Thank you for interviewing me along with the dozens of other potential candidates for you residency program. You may not remember me, but I was the white male in his mid-20s with an above average USMLE score and three strong letters of recommendation from academic surgeons who I specifically picked because I knew that you either know them personally or because they are well-known and carry some clout in the surgical community.

    I am writing not only to thank you, but to also let you know that I am still very interested in your residency program, just like the dozens of other applicants you've interviewed this year. But I thought I'd just send you this letter so that I would stand out, just like all the other applicants who must have sent you letters to express their interest also.

    I look forward to potentially becoming an intern in your residency program so that you and the other attendings can abuse me on a daily basis and make me do scut work that a person who didn't even finish elementary school could do. But don't worry, because I will take the emotional and physical abuse all 5 years without complaining or reporting the program to the RRC when you make me work over 120 hours per week even though the regulations say that I can only work 80 hours. I hope this letter will persuade you to rank me highly in the match so that I don't have to cut my vacation in the Bahamas short in order to scramble into some left-over residency spot in inner city Detroit.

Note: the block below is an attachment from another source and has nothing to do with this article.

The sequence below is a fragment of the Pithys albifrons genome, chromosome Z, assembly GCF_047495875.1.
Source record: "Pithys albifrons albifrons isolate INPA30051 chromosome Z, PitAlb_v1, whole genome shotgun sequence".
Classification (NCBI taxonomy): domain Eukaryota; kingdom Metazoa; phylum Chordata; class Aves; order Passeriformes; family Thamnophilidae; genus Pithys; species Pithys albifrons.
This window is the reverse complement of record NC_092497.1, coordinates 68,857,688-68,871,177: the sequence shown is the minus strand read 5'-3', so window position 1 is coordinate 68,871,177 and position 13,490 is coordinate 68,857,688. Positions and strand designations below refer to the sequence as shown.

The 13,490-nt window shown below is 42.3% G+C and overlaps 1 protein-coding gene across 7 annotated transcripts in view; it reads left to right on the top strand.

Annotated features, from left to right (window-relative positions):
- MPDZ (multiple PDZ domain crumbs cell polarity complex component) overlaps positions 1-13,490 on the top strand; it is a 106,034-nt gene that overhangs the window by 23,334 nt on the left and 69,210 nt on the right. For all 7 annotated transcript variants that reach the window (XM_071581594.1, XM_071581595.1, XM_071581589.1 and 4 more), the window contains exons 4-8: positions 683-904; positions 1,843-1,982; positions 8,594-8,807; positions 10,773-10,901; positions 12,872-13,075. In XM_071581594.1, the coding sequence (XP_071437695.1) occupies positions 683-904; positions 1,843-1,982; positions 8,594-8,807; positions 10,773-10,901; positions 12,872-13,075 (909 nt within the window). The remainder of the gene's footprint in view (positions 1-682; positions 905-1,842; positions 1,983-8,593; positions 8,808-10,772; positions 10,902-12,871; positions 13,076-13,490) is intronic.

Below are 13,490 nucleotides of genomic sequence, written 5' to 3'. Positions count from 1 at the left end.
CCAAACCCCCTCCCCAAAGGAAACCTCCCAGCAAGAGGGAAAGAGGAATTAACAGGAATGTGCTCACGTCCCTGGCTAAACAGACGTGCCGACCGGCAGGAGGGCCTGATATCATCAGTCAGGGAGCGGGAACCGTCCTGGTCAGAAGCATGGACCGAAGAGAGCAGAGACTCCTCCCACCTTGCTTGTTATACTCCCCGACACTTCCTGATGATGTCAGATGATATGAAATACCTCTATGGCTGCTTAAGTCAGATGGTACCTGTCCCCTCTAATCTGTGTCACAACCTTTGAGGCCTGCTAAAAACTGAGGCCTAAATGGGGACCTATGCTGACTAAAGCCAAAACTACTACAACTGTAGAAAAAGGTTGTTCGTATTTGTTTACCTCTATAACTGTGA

Sincerely,
    Applicant #136A
     
  23. womansurg

    womansurg it's a hard life...
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    I don't think the note is in itself of profound importance, but I guess from my own experiences, the communication of your interest - be it in your note or by phone or whatever - really was an important part of being moved up the rank list.

    I bet it's different between programs. Just some anecdotal reports from my end: one year we had a stellar guy with 250+ scores, recs, grades, yada yada.... When we had our rank meeting folks asked, "has anyone heard from this guy? Does anyone remember him?" No one had heard back from him, and the resident encounters on interview day were that he seemed nice, but was quiet and didn't stand out in any way. He ended up ranked about 12th, which since we usually match our interns out of the top 5, didn't do him much good.

    On the other hand, one year we had an applicant who had step I score of 205, actually below average for that year. Yet this person had expressed extreme interest in our program, rotated at our hospital, and kept in close contact after the interview. We ranked that person in our top three, over many folks with 240+ scores. That person is now one of our strongest residents.